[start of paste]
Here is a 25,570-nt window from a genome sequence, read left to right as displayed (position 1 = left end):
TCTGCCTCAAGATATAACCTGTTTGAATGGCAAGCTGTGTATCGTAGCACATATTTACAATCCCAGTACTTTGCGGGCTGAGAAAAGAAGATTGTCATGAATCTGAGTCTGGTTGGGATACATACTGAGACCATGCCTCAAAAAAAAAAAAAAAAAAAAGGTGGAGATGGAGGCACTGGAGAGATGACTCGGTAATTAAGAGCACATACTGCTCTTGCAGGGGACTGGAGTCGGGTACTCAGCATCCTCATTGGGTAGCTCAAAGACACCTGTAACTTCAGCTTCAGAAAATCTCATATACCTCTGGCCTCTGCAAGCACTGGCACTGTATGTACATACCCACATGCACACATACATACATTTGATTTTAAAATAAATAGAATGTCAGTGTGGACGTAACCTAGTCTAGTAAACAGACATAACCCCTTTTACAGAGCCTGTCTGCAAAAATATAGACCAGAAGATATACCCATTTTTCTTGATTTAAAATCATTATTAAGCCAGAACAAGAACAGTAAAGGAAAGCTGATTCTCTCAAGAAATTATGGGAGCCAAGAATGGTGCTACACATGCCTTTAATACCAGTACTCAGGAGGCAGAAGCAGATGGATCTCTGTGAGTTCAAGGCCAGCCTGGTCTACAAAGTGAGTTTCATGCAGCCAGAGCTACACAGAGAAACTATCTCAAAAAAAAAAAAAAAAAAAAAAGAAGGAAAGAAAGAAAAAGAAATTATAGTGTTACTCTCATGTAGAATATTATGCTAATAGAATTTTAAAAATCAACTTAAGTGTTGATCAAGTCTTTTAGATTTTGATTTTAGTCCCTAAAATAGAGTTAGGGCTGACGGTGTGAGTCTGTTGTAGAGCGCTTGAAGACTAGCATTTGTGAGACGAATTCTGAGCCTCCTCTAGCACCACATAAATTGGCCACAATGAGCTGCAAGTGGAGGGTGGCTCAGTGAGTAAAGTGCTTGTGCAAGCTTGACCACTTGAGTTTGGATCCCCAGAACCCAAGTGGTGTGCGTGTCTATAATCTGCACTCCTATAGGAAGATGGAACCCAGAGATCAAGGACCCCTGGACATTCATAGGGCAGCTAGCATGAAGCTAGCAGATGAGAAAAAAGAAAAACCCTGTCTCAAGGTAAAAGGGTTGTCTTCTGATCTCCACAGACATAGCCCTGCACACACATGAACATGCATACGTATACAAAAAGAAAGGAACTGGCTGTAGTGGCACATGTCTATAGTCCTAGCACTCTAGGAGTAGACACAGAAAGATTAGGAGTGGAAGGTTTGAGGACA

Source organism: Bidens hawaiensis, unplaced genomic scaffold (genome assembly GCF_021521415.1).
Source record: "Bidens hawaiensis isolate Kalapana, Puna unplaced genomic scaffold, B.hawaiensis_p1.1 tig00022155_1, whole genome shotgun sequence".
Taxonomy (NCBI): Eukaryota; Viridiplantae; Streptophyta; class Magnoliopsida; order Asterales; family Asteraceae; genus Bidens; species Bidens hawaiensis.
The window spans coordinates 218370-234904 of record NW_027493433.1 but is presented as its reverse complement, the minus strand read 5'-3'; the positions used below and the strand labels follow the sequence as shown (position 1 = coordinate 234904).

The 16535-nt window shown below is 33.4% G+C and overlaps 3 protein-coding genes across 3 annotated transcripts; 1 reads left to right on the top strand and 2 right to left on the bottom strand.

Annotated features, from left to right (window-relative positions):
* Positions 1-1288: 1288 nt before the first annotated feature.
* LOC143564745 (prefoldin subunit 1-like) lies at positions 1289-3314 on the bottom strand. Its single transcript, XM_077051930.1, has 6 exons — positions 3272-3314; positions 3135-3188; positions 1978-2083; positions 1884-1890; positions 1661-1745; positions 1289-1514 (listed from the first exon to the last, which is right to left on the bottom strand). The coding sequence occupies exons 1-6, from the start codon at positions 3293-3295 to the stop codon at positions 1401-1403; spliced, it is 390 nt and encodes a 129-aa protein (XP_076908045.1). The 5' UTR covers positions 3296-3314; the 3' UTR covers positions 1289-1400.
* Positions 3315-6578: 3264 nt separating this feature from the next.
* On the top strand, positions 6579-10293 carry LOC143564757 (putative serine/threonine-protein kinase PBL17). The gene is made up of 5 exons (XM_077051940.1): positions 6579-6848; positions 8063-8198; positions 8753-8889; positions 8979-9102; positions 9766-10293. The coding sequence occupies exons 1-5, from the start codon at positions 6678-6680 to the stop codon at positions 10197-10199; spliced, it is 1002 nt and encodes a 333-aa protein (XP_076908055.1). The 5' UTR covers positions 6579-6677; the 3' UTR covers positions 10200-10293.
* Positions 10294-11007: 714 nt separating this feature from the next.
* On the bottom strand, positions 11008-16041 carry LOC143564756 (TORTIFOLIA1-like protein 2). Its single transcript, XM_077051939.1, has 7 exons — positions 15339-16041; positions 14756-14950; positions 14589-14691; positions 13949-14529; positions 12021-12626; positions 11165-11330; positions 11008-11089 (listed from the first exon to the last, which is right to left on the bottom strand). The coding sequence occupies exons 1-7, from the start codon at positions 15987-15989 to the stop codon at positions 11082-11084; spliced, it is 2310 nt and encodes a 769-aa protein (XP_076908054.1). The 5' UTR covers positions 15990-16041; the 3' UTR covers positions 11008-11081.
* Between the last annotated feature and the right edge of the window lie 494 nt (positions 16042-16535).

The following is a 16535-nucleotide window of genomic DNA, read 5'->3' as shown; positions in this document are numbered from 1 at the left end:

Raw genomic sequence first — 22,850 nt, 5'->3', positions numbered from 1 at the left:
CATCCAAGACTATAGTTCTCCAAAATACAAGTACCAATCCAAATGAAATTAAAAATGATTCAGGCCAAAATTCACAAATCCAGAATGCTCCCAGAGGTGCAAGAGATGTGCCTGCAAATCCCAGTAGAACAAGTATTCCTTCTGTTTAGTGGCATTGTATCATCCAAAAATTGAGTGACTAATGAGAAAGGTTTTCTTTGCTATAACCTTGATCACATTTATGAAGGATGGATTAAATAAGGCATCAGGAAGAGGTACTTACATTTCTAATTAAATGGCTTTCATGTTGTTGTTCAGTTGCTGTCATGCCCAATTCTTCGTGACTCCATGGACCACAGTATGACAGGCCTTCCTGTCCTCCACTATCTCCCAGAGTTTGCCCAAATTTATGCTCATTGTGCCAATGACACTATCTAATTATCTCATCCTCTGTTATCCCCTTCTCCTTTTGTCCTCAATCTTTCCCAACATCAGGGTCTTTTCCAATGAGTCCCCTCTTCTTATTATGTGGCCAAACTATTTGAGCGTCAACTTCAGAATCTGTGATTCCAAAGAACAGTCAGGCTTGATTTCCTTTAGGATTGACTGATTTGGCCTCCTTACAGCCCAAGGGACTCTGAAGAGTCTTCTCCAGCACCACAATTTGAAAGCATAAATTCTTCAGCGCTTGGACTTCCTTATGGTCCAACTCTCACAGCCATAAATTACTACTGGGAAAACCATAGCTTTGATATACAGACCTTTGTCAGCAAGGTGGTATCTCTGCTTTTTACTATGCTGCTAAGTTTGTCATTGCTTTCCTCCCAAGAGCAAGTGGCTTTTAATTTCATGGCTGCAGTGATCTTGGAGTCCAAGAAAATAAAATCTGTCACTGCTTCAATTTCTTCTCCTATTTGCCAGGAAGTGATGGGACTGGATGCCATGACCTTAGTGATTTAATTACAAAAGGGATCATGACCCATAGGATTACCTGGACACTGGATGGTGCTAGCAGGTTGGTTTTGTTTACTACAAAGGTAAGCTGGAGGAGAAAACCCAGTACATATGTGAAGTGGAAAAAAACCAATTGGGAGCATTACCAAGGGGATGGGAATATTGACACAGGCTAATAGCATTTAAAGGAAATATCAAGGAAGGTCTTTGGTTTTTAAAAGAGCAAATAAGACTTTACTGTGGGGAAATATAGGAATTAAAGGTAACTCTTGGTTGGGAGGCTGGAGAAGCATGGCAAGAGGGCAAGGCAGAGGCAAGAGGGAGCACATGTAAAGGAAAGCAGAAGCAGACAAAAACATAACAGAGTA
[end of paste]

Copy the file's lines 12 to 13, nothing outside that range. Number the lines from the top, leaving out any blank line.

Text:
* On the top strand, positions 6579-10293 carry LOC143564757 (putative serine/threonine-protein kinase PBL17). The gene is made up of 5 exons (XM_077051940.1): positions 6579-6848; positions 8063-8198; positions 8753-8889; positions 8979-9102; positions 9766-10293. The coding sequence occupies exons 1-5, from the start codon at positions 6678-6680 to the stop codon at positions 10197-10199; spliced, it is 1002 nt and encodes a 333-aa protein (XP_076908055.1). The 5' UTR covers positions 6579-6677; the 3' UTR covers positions 10200-10293.
* Positions 10294-11007: 714 nt separating this feature from the next.